As I was walking into an auditorium for a workshop, several people were walking out. Participants were grumbling about how they were not allowed to take any beverages inside with them, so they were returning mugs and water bottles to their cars. In the lobby, the discontent was more evident as staff at the theater door told those entering that they needed to leave all beverages on the hallway table.
I estimate that at least half of the participants brought something to drink. It was a 7 a.m. start and many had coffee or other forms of caffeine, plus others brought bottles of water in preparation for the 3.5-hour event. Now they began their day earlier than usual, without their typical fix of caffeine or hydration, and their first encounter at the event was to be told “no” before they sat through a workshop for the morning.
Most event organizers know how important the first few minutes are to set the tone for the entire event, and this did not start the day as one would have hoped.
My question is why did it have to be this way? Why would organizers waste an opportunity to say “yes” to something so simple that added to the comfort and convenience of their guests?
Because it appeared that the big picture and overall experience of the program wasn’t taken into account.
The committee attended to the speaker and his needs, but it seemed that no one designed it to be a memorable event. Did anyone picture the participants walking in at 7 a.m. with Starbucks or Camelbacks in their hands and consider what their first impression would be like? The policy says no beverages in the auditorium and no one had the forethought to rescind it for the day, or to go one step further and actually provide beverages or other forms of comfort for those in attendance.
The content was fantastic and by the end the initial inconvenience may have been forgotten. But the “speaker” could have had greater impact as “an event” if planned effectively. The next time you provide some personal development, add some personal touches to your program. Look at the logistics of the whole from the perspective of the participants and see if you can’t “wow” instead of “wallop” right from the very start.
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I recently had a networking conversation with someone who is just starting out on their own as an independent consultant. A mutual friend connected us, and we shared stories about life-working-on-our-own and the kind of work we’re doing.
While we were connected because of our similarities, just in this brief encounter, differences among us became apparent. He was astonished by my 1900 blogs (“what I would give to have that kind of content”) and I expressed the same envy over his network and local connections. We talked about the desire to work from home vs. traveling and varying degrees of our application of technology and marketing techniques. Even though we were doing essentially the same thing in the same city, chatting with him helped me see the distinctions I have to offer and the audiences I could serve better than he could (and vice versa).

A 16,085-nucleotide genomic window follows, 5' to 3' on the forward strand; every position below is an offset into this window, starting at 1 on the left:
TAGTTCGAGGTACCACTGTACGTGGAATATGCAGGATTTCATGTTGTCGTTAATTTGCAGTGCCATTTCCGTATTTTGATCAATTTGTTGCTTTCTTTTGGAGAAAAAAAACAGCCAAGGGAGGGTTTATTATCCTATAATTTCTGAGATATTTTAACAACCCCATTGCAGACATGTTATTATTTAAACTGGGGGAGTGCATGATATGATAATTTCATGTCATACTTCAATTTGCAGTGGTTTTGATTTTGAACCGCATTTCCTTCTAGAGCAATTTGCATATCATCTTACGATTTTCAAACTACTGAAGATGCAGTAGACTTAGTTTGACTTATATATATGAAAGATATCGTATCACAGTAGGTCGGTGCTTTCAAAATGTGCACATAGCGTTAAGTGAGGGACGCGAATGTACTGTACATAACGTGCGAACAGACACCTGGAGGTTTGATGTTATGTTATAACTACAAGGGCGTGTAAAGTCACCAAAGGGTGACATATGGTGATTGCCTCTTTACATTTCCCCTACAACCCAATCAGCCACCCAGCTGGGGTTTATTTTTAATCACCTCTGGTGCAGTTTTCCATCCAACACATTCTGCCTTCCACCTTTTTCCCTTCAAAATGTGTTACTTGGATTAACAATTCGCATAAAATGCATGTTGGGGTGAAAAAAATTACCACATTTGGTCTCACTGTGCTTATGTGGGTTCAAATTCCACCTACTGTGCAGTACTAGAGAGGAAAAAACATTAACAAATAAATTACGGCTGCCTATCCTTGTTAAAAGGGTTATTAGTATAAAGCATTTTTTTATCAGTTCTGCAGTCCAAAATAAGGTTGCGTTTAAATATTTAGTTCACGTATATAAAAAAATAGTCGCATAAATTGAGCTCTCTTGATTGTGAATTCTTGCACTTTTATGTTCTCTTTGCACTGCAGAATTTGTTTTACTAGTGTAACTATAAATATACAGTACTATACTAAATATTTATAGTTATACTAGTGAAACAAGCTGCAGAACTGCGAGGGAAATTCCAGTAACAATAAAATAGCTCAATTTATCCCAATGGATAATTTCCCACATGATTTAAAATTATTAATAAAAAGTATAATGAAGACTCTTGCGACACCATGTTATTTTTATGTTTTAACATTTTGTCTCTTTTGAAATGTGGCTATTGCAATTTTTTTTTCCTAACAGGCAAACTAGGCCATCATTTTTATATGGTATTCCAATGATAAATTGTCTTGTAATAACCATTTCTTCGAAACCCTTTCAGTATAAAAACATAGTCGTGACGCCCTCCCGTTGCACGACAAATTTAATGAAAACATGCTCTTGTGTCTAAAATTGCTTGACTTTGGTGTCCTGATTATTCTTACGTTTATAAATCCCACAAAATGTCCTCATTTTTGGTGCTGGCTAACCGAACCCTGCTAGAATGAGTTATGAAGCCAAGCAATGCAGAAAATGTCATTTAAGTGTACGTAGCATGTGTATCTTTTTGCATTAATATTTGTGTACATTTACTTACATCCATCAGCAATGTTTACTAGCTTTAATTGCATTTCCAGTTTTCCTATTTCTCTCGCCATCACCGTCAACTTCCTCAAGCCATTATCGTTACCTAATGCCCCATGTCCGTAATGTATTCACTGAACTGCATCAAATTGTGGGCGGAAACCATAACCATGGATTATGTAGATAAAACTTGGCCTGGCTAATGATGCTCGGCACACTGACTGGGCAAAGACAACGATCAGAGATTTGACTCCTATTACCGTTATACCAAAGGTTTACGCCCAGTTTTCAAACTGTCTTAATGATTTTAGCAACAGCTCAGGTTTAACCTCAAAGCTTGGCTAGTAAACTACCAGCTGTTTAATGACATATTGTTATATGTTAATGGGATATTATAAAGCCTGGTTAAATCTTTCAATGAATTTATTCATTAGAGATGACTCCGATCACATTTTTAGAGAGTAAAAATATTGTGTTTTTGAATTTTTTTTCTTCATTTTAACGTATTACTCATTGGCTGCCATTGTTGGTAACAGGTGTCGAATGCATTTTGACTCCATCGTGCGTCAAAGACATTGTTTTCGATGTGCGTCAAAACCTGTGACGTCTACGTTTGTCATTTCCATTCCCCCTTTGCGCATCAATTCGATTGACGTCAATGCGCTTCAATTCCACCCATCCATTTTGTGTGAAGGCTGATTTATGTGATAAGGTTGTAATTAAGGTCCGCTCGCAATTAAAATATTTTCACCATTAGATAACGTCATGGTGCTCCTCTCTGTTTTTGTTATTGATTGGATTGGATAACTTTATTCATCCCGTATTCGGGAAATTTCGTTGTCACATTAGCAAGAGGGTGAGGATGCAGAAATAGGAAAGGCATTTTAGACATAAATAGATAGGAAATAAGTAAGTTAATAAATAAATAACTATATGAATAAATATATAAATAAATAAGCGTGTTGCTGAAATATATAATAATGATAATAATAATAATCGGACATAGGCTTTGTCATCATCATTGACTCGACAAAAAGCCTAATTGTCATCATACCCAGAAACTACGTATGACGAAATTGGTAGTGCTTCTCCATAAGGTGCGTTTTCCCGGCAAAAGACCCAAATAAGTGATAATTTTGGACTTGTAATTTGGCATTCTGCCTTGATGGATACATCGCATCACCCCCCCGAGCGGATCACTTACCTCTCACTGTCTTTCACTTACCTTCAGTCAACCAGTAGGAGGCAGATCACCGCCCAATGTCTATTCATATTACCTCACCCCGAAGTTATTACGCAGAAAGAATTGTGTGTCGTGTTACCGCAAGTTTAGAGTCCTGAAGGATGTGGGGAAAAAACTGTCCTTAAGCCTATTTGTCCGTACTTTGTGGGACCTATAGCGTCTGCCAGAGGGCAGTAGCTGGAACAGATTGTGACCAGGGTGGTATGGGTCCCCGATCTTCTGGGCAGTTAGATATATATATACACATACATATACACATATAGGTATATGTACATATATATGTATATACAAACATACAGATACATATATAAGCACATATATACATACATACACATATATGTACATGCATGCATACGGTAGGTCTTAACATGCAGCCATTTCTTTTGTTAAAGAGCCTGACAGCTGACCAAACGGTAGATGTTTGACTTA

We often only see the obvious when it comes up against something new. It is hard to realize your own gifts if you don’t compare to someone else. It is difficult to appreciate the richness of your location if you never travel outside of it. Those who work for extended periods at the same organization forfeit exposure to different processes or cultures unless they interact with others outside their company. If you stay within the same social circles, it is harder to widen your viewpoints or perspective.
Make it a goal to get out a little bit more and to embrace both the differences and discomfort that expanding your world creates.
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I upgraded my internet service last week, thinking that since I had the same provider it would just be a matter of some off-site programming somewhere to provide the enhancements. Oh, was I wrong.
My technician, Jonathan, was at my home for five hours, then called me again in the evening and came back in the morning. To say that there were complications is an understatement, and I was without any internet during all the time he was working.
If I had known in advance this was going to happen, I would have been livid. But instead of being angry, I ended up contacting Jonathan’s boss to tell him what a great job Jonathan did in providing service. He kept me apprised of the process, called after hours as he promised, was back promptly in the morning, stayed to ensure I was fully connected and functional, and gave me his cell phone number in case I needed it later. I became a fan of a company of which I had not really been a fan.
For those who do not believe in investing to keep the best people, please take the Jonathan story to heart. I stopped my service with the cable company because of one person, and I will stay with my internet provider precisely for the same reason. People are not only your most valuable assets, they hold the future of your organization in their hands.